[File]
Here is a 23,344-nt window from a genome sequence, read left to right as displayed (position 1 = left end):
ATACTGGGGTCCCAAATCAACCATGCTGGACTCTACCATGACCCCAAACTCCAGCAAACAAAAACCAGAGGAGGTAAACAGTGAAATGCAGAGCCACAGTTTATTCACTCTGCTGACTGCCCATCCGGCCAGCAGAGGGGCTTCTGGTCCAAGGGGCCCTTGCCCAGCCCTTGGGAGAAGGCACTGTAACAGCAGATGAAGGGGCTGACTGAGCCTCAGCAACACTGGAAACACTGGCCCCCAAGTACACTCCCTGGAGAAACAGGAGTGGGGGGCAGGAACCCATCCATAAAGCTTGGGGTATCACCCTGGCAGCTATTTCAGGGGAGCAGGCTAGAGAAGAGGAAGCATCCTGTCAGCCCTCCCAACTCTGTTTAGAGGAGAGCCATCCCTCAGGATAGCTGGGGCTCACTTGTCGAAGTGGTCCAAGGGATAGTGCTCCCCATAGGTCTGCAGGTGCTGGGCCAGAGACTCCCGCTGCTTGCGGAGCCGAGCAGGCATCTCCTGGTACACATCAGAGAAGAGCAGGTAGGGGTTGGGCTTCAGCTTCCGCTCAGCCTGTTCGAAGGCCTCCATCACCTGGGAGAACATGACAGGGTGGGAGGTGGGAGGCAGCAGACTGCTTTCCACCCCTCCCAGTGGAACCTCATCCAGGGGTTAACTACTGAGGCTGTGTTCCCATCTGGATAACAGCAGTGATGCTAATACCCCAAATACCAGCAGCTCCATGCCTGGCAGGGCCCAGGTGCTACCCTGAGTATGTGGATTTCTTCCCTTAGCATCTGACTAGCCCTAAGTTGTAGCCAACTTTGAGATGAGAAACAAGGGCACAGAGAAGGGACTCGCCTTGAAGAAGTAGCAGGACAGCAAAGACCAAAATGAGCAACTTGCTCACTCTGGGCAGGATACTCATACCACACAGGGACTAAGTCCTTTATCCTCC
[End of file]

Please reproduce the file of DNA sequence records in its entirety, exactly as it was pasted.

Here is a 23,344-nt window from a genome sequence, read left to right as displayed (position 1 = left end):
ATACTGGGGTCCCAAATCAACCATGCTGGACTCTACCATGACCCCAAACTCCAGCAAACAAAAACCAGAGGAGGTAAACAGTGAAATGCAGAGCCACAGTTTATTCACTCTGCTGACTGCCCATCCGGCCAGCAGAGGGGCTTCTGGTCCAAGGGGCCCTTGCCCAGCCCTTGGGAGAAGGCACTGTAACAGCAGATGAAGGGGCTGACTGAGCCTCAGCAACACTGGAAACACTGGCCCCCAAGTACACTCCCTGGAGAAACAGGAGTGGGGGGCAGGAACCCATCCATAAAGCTTGGGGTATCACCCTGGCAGCTATTTCAGGGGAGCAGGCTAGAGAAGAGGAAGCATCCTGTCAGCCCTCCCAACTCTGTTTAGAGGAGAGCCATCCCTCAGGATAGCTGGGGCTCACTTGTCGAAGTGGTCCAAGGGATAGTGCTCCCCATAGGTCTGCAGGTGCTGGGCCAGAGACTCCCGCTGCTTGCGGAGCCGAGCAGGCATCTCCTGGTACACATCAGAGAAGAGCAGGTAGGGGTTGGGCTTCAGCTTCCGCTCAGCCTGTTCGAAGGCCTCCATCACCTGGGAGAACATGACAGGGTGGGAGGTGGGAGGCAGCAGACTGCTTTCCACCCCTCCCAGTGGAACCTCATCCAGGGGTTAACTACTGAGGCTGTGTTCCCATCTGGATAACAGCAGTGATGCTAATACCCCAAATACCAGCAGCTCCATGCCTGGCAGGGCCCAGGTGCTACCCTGAGTATGTGGATTTCTTCCCTTAGCATCTGACTAGCCCTAAGTTGTAGCCAACTTTGAGATGAGAAACAAGGGCACAGAGAAGGGACTCGCCTTGAAGAAGTAGCAGGACAGCAAAGACCAAAATGAGCAACTTGCTCACTCTGGGCAGGATACTCATACCACACAGGGACTAAGTCCTTTATCCTCC